Francesca Pazniokas is an NYC-based writer and musician whose work has been performed in New York, London and Chicago. Her short play Goodnight was a Heideman Award Finalist at the Actors Theatre of Louisville this past winter. Francesca received her Master’s in Playwriting from Royal Holloway, where this play was originally workshopped. Keep is her first play.
We and Mastodon Theatre Company are so very excited to be co-producing the world-premiere of your play Keep. Can you give us a bit of a synopsis of the play and provide some insight in terms of what inspired it?
I’m excited, too! Thank you for fostering new work, and for taking a chance on me and my first full-length play.
Keep is about a hoarder and her sisters, who are trying to clean her house and reconnect in the wake of losing another sibling. I wanted to explore how we decide what (and who) has value in our lives, and how we determine our own worth.
This play isn’t autobiographical, but it is deeply personal. I had a couple bumpy years where I struggled with hoarding, among other things. My grandmother died a few weeks before I started writing Keep, and while I didn’t begin hoarding again, I worried I would. In the past, losing such a huge support in my life would have created a vacuum that self-destructive behaviors might fill. Writing Keep helped me process those past experiences I’d tried to forget—to remind myself I shouldn’t romanticize or demonize the person I was then, and am now. Ultimately, Keep is about loyalty and loss, which I think everyone can relate to. But I also hope Keep speaks to people who have struggled with addiction, and those who may have felt hurt and helpless to support their loved ones.
When did you know that you wanted to be a writer? What made you start writing plays?
I started writing plays fairly recently, actually. After college, I was working as an actor, which really didn’t suit me. I liked sitting at home, amusing myself by rewriting all my lines so they sounded like words people would actually say, more than I liked standing on stage performing. So I decided to get my MFA in acting—because if you don’t enjoy something you should definitely spend more time doing it. During a grad school callback, I was asked what my dream (acting) role would be. And I said, without thinking: “a writer.” The head of the program was horrified, but I was even more horrified. I’d never actually written a play before. I had no idea if I could do it. Luckily I’ve trained myself to listen to any embarrassing public life realizations I might have. And so here I am two years later, writing.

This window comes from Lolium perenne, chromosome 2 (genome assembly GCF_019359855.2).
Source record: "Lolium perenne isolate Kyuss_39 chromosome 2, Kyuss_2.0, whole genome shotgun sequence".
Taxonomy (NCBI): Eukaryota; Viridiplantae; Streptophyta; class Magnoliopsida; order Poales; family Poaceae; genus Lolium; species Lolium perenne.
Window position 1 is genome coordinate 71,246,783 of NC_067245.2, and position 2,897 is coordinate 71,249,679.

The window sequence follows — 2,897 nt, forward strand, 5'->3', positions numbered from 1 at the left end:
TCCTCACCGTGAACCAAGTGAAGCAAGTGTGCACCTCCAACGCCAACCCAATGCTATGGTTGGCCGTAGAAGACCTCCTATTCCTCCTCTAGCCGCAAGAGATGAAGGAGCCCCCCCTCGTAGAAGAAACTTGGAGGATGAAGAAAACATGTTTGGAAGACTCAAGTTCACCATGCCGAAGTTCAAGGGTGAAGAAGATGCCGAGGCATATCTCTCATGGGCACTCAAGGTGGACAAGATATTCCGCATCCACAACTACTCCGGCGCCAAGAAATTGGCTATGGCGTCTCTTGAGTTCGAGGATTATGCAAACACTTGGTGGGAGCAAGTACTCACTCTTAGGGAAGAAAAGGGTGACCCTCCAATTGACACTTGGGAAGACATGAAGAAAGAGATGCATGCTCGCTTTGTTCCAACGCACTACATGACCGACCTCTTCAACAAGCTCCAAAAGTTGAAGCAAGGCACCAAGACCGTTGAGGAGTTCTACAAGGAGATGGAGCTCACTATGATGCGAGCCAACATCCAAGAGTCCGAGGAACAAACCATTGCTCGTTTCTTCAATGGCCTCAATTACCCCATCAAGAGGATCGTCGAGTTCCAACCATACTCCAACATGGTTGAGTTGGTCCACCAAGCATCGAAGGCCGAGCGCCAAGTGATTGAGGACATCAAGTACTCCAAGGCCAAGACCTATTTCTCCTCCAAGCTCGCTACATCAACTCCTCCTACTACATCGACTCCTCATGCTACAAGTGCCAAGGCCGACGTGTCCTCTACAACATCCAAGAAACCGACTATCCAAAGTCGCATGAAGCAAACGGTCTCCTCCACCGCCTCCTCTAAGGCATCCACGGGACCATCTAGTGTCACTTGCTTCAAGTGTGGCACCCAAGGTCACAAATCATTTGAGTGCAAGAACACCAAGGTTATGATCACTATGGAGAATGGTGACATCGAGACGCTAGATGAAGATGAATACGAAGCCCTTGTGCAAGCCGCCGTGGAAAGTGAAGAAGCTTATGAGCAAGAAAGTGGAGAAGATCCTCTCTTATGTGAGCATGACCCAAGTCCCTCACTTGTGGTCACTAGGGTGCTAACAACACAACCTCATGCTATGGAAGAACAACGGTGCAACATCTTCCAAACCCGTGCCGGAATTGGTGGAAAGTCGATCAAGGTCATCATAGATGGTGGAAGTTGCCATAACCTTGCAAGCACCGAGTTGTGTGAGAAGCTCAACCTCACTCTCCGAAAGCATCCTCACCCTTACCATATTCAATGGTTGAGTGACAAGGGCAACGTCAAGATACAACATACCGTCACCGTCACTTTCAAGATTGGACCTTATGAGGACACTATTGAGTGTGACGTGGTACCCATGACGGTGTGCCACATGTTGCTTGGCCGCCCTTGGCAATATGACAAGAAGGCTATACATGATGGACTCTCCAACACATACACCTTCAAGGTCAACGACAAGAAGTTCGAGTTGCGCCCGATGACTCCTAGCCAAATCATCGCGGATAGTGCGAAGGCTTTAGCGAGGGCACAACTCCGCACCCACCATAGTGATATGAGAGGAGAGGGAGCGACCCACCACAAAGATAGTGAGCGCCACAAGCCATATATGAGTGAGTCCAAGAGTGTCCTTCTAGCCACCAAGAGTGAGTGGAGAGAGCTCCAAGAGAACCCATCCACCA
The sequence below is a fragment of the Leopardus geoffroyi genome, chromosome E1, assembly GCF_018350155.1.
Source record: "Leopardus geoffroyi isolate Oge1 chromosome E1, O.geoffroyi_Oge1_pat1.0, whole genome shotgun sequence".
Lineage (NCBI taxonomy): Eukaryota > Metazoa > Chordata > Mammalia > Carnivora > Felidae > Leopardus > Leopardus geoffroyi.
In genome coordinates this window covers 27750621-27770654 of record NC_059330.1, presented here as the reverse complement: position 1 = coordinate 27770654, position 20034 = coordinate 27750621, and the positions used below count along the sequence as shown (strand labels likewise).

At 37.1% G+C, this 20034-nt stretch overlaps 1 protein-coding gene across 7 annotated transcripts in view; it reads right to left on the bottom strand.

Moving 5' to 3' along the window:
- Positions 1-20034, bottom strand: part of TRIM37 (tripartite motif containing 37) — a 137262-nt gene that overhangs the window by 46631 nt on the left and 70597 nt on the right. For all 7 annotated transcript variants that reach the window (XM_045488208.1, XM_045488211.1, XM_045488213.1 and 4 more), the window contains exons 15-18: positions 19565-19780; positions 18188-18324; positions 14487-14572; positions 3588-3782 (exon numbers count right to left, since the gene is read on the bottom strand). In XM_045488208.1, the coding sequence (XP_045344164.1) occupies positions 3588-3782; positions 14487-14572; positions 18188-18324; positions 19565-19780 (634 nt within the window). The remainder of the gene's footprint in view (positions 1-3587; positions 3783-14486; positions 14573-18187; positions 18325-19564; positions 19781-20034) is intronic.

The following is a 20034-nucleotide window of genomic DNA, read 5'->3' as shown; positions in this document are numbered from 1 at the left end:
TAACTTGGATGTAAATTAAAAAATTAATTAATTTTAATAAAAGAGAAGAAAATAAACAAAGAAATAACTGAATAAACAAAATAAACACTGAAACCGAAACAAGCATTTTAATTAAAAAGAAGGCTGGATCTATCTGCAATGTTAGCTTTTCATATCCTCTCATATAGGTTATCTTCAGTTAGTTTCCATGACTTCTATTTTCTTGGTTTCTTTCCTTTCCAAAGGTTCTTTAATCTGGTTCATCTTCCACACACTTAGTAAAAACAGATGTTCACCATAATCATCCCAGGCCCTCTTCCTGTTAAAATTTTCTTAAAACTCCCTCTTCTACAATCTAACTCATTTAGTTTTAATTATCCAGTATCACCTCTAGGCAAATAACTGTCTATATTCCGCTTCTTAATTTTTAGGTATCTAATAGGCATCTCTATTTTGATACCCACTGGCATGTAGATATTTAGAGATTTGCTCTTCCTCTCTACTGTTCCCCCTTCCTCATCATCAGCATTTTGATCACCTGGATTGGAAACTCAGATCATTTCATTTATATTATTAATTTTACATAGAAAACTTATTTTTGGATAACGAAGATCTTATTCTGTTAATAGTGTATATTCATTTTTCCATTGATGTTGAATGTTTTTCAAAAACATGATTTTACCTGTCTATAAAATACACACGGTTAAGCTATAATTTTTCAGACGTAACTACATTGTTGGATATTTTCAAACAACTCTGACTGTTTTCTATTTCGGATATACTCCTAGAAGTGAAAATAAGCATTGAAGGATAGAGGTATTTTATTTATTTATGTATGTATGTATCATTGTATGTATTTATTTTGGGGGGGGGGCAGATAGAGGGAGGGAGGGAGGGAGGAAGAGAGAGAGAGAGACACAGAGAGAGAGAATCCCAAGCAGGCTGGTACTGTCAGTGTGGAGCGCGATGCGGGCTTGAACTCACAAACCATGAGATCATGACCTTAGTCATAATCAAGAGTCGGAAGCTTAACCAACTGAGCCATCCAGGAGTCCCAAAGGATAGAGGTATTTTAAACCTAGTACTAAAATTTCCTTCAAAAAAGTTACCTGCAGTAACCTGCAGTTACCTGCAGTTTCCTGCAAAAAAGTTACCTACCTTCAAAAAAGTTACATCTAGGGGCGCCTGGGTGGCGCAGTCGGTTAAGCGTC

Who or what has been your biggest influence as a writer? What inspires you to get to the page?
I was fortunate in a lot of ways to have a solitary childhood where I could soak up artistic influences like a sponge. The time other kids were spending with each other I would spend reading books, watching movies, listening to music, lurking around the local library—the typical perks of being an odd kid in a tiny town. When I finally started writing, I had a clear sense of my own artistic taste and point of view, which gave me a solid foundation to build from.
That being said—often I write to discover how I feel about something. I’m an opinionated person, but I find it difficult to express or identify my emotions. I get overwhelmed. It’s like there are dozens of songs playing at once, just a wall of sound, and I can’t pick out the words. With Keep, what ‘got me to the page’ on difficult days was my desire to discover how I felt about hoarding, my struggle to hide it, and the impact it had on my loved ones.
In terms of your creative process, do you have a particular ritual when it comes to writing? If so, can you share it with us?
My creative process is a powerful mystery known only to a few, but I’ll reveal the secret to you now. 1. Sit down to write, followed immediately by 2. Call my sister and whine about how I can’t concentrate. Honestly, it’s a constant battle to focus, especially when no one else is dictating your deadlines. But I’ve found that a combination of ambient noise, caffeine, and the great yawning terror that you’ll never produce any work again usually does the trick.
Can you tell us about any additional projects you are working on right now?
Thanks for asking! I’m currently working on a horror show collaboration with Insomnium Theatre Company, and I just found out my short play Everlast will be produced at DC’s Source Festival this summer. I’m also in the process of finishing up another full-length play, which is written using only found/verbatim text surrounding a murder trial from the 1910s that has fascinated me for years.
Keep begins previews at The Barrow Group Theatre on April 7 and runs through April 30. Get your tickets here.